Four former Blue Angels pilots have been killed in motion or died after being captured, all having been downed by anti-aircraft hearth.
– Commander John Magda – 8 March 1951: Blue Angels (1949, 1950; Commander/Flight Leader 1950): Magda was killed after his F9F-2B Panther was hit by anti aircraft hearth whereas leading a low-stage strike mission against North Korean and Chinese communist positions at Tanchon which earned him the Navy Cross during the Korean War. He also was a fighter ace in World War II.Vietnam War
– Commander Herbert P. Hunter – 19 July 1967: Blue Angels (1957-1959; Lead Solo pilot): Hunter was hit by anti-aircraft hearth in North Vietnam and crashed in his F-8E Crusader during the Vietnam struggle. He was awarded the Distinguished Flying Cross posthumously for actions on sixteen July 1967. He additionally was a Korean War veteran.- Captain Clarence O. Tolbert – 6 November 1972: Blue Angels (1968): Tolbert was flying a Corsair II (A-7B) throughout a mission in North Vietnam and was hit by anti-aircraft hearth, crashed, and died during his second tour within the Vietnam conflict. He was awarded the Silver Star and Distinguished Flying Cross for his service.- Captain Harley H. Hall – 27 January 1973: Blue Angels (1970-1971; Commander/Team Leader 1971): Hall and his co-pilot were shot down by anti-aircraft hearth in South Vietnam flying their F-4J Phantom II on the final day of the Vietnam War, and so they both have been formally listed as prisoners of war. In 1980, Hall was presumed to have died whereas captured. His remains had been identified on 6 September 1994.In the media
The Blue Angels was a dramatic television sequence, starring Dennis Cross and Don Gordon, impressed by the workforce’s exploits and filmed with the cooperation of the Navy. It aired in syndication from 26 September 1960 to three July 1961.Threshold: The Blue Angels Experience is a 1975 documentary movie, written by Dune creator Frank Herbert, that includes the group in apply and efficiency during their F-4J Phantom period; lots of the aerial pictures methods pioneered in Threshold have been later used in the movie Top Gun.To Fly!, a short IMAX movie featured at the Smithsonian Air and Space Museum since its 1976 opening features footage from a camera on a Blue Angels A4 Skyhawk tail because the pilot performs in a present.- In 2005, the invention Channel aired a documentary miniseries, Blue Angels: A Year within the Life, focusing on the intricate day-to-day particulars of that yr’s training and efficiency schedule.- In 2009, MythBusters enlisted assistance from Blue Angels to assist test the parable that a sonic boom could shatter glass.Blue Angels and the Thunderbirds is a 4-disc SkyTrax DVD set 2012 Topics Entertainment, Inc. It options highlights from airshows performed within the United States shot from inside and out of doors the cockpit together with interviews of squadron aviators, plus aerial combat footage taken during Desert Storm, histories of the 2 flying squadrons from 1947 via 2008 together with on-display screen notes on adjustments in Congressional budgeting and analysis program funding, photograph gallery slideshow, and two “forward-wanting” sequences Into the 21st Century detailing developments of the F/A-18 Hornet’s C and E and F models (10 min.) and footage of the F-22 with commentary (20 min.).See also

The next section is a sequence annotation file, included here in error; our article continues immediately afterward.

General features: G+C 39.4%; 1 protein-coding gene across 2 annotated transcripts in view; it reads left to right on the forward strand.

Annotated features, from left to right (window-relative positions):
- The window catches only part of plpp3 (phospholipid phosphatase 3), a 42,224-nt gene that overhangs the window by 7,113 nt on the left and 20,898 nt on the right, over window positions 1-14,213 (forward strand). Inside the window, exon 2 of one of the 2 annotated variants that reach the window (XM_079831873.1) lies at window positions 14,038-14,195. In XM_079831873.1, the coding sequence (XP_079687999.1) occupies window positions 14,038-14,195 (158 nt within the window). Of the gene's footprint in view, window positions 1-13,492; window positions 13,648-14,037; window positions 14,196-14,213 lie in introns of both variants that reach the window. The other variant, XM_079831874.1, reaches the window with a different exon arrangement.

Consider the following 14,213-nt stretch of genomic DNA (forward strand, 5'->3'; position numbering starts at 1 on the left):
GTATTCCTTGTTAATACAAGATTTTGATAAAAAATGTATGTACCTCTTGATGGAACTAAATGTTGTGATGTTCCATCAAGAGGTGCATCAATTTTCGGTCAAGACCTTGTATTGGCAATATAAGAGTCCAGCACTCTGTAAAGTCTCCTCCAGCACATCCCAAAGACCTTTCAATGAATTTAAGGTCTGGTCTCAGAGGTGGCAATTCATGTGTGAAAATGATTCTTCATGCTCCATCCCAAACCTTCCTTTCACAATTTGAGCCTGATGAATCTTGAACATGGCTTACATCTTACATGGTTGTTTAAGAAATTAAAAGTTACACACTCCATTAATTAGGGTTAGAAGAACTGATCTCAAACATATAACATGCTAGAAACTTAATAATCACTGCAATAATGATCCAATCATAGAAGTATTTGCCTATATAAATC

List of United States Navy aircraft squadronsUnited States Air Force ThunderbirdsUnited States Marine Corps AviationReferences
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– (2012). “My unimaginable flight aboard the Blue Angels” By Charles Atkeison Archived 16 January 2013 at archive.at the momentBlue Angels Timeline (1946-1980) accessed 10 November 2005.”Grumman and the Blue Angels” Archived 25 September 2020 at the Wayback Machine article by William C. Barto at the Grumman Memorial Park Archived 19 May 2020 on the Wayback Machine official webpage, accessed 15 October 2005.- “First Blue: The story of World War II Ace Butch Voris and the Creation of the Blue Angels” by Robert K. Wilcox, Thomas Dunne Books/St.Martins Press, 2004, robertkwilcox.comExternal links
Blue Angels, official U.S. Navy web site Archived 2 March 2000 at the Wayback MachineComplete Blue Angels HistoryThe Navy’s Blue Angels (1966), Texas Archive of the Moving ImageBlue Angels Sneak Pass video on Youtube.com
Alexander ArmatasDonnie CochranArthur Ray HawkinsAnthony A. LessRoy Marlin Voris
Charles E. Brady Jr.Edward L. FeightnerArthur Ray HawkinsAmanda LeeAnthony A. LessRobert L.